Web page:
I suggest you read Lazy Front Hand first, if you haven’t already. This ‘Quickness Exercise’ really struck a cord with me, so I thought I would share it with you.
The tendency is to want to defend yourself the best way you know how, but this exercise introduces a touch of difficulty in order to help you work on you responsiveness. So the idea is therefore that you are not allowed to use the other hand to help you get there in time to ‘play safe’. It is not intended to be realistic but the principle is used in real fight situations.
Speed and power come from relaxation and that will be covered more in due course.
So what we do is to have one partner punching with one hand, followed shortly by the other. They are stepping in whilst doing this. It is ‘reset’ once it is has served its purpose and they can repeat leading with the other hand and so forth. They may lead with any hand to increase the difficulty.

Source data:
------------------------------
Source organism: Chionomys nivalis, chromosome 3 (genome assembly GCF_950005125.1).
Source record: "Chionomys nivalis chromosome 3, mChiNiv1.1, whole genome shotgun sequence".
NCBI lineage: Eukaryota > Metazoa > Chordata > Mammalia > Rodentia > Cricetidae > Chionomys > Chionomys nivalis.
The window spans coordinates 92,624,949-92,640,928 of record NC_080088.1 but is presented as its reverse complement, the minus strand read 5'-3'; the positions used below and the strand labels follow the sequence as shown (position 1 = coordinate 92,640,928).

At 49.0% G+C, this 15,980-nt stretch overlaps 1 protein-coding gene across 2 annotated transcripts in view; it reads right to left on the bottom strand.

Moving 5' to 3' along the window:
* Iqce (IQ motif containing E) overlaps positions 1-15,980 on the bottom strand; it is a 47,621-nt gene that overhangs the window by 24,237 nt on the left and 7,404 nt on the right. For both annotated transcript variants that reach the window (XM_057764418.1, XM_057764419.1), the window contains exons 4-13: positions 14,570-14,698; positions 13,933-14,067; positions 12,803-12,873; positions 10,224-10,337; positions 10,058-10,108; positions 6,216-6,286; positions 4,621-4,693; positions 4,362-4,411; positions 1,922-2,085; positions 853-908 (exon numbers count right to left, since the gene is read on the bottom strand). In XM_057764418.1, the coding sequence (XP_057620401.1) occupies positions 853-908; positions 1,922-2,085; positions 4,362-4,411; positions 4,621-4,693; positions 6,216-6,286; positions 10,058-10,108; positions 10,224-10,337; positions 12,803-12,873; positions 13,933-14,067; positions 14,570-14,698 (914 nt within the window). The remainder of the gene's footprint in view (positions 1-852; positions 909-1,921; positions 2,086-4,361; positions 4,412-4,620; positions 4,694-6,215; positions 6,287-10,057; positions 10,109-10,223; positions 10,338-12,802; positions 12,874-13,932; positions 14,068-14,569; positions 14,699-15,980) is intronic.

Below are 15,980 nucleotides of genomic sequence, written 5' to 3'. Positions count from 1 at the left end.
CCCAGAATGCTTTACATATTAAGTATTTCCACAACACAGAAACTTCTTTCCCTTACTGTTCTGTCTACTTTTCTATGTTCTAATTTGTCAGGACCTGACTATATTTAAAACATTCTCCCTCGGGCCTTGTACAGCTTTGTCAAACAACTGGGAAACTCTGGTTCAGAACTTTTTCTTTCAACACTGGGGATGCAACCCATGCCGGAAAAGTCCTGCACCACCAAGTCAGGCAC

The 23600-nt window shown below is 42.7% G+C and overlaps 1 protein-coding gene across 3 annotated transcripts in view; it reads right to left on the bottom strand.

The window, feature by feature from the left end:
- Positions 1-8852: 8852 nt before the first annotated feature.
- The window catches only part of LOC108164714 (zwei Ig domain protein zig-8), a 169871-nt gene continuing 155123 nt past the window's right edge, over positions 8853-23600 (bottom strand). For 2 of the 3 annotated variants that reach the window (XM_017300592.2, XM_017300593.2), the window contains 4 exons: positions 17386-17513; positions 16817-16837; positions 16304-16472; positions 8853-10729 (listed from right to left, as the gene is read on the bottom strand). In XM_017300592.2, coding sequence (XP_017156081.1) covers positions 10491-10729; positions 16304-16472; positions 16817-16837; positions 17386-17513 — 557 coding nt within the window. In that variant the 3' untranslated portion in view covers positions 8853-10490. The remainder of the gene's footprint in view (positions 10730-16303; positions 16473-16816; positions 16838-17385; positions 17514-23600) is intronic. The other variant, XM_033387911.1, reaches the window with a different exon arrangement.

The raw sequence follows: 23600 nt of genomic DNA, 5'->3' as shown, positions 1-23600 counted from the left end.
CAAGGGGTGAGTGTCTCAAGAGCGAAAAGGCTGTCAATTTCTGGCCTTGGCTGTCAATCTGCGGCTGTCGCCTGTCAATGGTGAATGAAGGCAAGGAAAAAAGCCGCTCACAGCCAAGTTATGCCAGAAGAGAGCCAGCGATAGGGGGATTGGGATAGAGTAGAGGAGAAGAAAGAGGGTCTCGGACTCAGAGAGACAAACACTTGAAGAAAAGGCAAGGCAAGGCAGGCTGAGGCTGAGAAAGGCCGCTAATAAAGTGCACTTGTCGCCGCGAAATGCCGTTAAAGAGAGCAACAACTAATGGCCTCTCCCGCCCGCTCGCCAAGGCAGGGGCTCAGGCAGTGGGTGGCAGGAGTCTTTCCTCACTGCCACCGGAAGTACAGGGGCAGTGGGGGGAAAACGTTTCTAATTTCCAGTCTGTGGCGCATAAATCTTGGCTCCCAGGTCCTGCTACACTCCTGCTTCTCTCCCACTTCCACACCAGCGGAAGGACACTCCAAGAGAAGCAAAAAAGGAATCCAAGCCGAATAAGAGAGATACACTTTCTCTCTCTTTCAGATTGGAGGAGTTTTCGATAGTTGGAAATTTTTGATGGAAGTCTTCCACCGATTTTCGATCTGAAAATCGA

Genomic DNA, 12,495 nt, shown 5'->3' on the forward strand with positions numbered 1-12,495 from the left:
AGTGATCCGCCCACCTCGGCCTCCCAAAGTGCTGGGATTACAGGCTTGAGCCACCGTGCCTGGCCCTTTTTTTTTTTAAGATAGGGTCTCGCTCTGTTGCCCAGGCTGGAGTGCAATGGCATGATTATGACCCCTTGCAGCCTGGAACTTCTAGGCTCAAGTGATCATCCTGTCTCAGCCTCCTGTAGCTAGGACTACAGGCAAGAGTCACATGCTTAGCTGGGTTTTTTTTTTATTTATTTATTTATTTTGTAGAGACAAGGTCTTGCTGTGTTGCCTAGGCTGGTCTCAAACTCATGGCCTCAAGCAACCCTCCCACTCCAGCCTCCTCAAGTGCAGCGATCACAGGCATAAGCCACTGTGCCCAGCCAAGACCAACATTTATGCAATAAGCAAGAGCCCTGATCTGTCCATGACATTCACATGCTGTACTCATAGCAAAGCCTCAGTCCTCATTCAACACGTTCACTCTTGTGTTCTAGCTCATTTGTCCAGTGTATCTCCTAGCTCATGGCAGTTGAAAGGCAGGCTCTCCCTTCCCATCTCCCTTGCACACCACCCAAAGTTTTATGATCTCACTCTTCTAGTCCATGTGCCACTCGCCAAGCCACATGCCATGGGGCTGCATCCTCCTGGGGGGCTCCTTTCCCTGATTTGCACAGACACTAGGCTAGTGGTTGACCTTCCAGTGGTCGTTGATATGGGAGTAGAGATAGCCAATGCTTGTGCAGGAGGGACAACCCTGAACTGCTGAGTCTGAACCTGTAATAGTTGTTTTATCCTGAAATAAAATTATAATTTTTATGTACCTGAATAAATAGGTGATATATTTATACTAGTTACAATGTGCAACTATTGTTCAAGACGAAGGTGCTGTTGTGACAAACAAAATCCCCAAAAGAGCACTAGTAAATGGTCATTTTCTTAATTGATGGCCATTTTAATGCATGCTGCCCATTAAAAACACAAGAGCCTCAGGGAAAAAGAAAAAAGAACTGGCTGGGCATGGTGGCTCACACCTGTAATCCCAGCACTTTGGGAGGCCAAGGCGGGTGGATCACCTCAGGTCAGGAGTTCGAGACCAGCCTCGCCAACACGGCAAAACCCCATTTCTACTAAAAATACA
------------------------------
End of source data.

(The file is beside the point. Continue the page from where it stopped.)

The aim is to deal with the first hand, then attack with a strike and come back in time to deal with the other hand, ie. very fast. You could use with the first a jut sau or ‘jerk hand’. Vaguely speaking it draws the opponent a little towards you and a little down. The key isn’t an exaggerated/forced move, but if done well can be very effective even causing a whiplash effect. but the primary objective is to deflect the strike.
Anyway you are not hanging around, immediately you go to strike your exercise partner with a fak sau, which you can think of as a chop. We are applying the chop here straight to the front of the windpipe (rather than the side of the neck Austin Powers ‘Judo Chop!’). Your partner probably doesn’t like being repeatedly struck in the windpipe, so as a courtesy you can use a flat palm bellow the target.
Immediately you come back and deal with that following hand. You can do this with a jut again, or a pak sau which is a slapping-sticking block (in this case maybe pulling a little back without grabbing on hard), or various other techniques that may work for you.
What you find as you pick up your response, by trying to stay relaxed, is it not so unachievable after all. You can get there in time, if you focus you mind. You may find that you need to do a little step to the side. This is perfectly OK. Make it work, don’t contort your body as a result of bad positioning.
Great. Once you have the hang of it the technique can then be applied in various routines for inner and outer gate (whatever that means), and then in real sparring.